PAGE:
What does the flu pandemic of 1918 have to do with the current Ebola crisis and the U.S. worker’s compensation system? A lot, unfortunately. When a pandemic of influenza swept across the world in 1918, just as World War I was coming to a close, more deaths occurred than in any single event in world history – estimated to be 50 million world wide, with more than 800,000 in the U.S. in a single year.
The flu pandemic hit Americans and people across the world in two separate waves that were six months apart. The first was less serious but the second was devastating. During that interim, the virus had mutated.
At that time (1918) the workers’ compensation system in New York was just four years old, and yet the influenza event didn’t receive a single mention in those NY workers comp cases. This may be due to the fact that communicable diseases had not yet been covered under a new law that was intended for dangerous industrial work and covered only workplace accidents, not illness.
Would an Ebola Pandemic Affect Workers Compensation?
How would an Ebola pandemic impact the U.S. workers’ compensation system? Clearly this would not be identical to the flu epidemic of 1918. If we look to the September 11 response as a guide, that would suggest that Ebola incidents would also be covered under workers comp codes. The fatalities on 9/11 totaled nearly 3000. The final tally of occupational illness claims for first responders will likely be many multiples of the first day deaths.
It is extremely challenging to imagine that workers compensation could oppose expansion to cover Ebola when the largest available insurance program in the United States, in terms of percentage of workers covered, is workers comp itself.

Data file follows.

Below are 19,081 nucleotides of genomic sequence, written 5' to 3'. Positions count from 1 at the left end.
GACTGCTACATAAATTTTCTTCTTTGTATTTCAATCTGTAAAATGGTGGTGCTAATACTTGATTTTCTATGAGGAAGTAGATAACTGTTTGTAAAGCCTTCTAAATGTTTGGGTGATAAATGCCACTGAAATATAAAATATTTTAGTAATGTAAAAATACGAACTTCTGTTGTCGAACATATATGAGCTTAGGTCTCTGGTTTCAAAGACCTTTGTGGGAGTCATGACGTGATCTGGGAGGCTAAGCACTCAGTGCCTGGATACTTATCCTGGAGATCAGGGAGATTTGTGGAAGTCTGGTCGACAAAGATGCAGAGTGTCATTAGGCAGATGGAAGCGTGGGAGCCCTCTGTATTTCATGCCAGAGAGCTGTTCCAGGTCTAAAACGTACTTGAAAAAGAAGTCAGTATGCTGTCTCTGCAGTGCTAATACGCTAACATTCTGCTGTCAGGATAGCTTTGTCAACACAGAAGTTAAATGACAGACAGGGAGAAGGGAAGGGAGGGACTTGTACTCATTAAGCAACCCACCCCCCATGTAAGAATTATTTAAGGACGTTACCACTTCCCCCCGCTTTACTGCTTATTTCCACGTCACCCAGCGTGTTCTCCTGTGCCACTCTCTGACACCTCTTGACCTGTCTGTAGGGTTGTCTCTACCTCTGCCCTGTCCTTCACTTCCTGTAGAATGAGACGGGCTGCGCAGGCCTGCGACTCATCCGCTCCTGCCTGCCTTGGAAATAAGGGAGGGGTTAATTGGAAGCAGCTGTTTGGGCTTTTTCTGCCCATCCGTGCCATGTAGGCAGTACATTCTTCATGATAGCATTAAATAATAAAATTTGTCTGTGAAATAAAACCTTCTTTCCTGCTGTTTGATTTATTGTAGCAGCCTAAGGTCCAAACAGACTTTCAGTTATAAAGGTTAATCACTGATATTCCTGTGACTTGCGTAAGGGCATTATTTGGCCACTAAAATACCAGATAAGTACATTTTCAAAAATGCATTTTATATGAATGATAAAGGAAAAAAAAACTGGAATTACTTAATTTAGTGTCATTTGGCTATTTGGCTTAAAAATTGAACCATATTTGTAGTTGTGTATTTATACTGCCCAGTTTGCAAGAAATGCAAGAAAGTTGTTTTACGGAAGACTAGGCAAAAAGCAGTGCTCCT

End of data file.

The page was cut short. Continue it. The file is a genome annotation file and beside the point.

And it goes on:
The scope and consequences of a pandemic are especially hard to imagine in a country that has not experienced such an event in more than three generations. Yet history itself might offer some clues. One statistic in particular suggests what a pandemic might do: in 1919, the average American life expectancy was lowered by 12 YEARS, primarily due to infants being hardest hit by the influenza pandemic.
The effects of the flu pandemic reached across the globe to the remote populations, even affecting people in the high arctic. Fatality rates were the lowest in countries that had imposed stringent barriers to entry for potentially infected travellers (Japan, for example, imposed a near-total ban on incoming ships).
In terms of the current Ebola crisis, a pandemic would certainly be unlike any even ever experienced by a health insurance system, despite the fact that it doesn’t have much at all to do with health risks created by workplace hazards. The impact will be expanded by a broad interpretation of causal relationship given to compensation claims, a practice that began in the earliest years when only workplace trauma was covered.
With any big crisis, hindsight clearly reveals the shortcomings in our response to it. Unfortunately, for a system as litigation-driven as workers compensation, this likely means less efficiency in the system overall.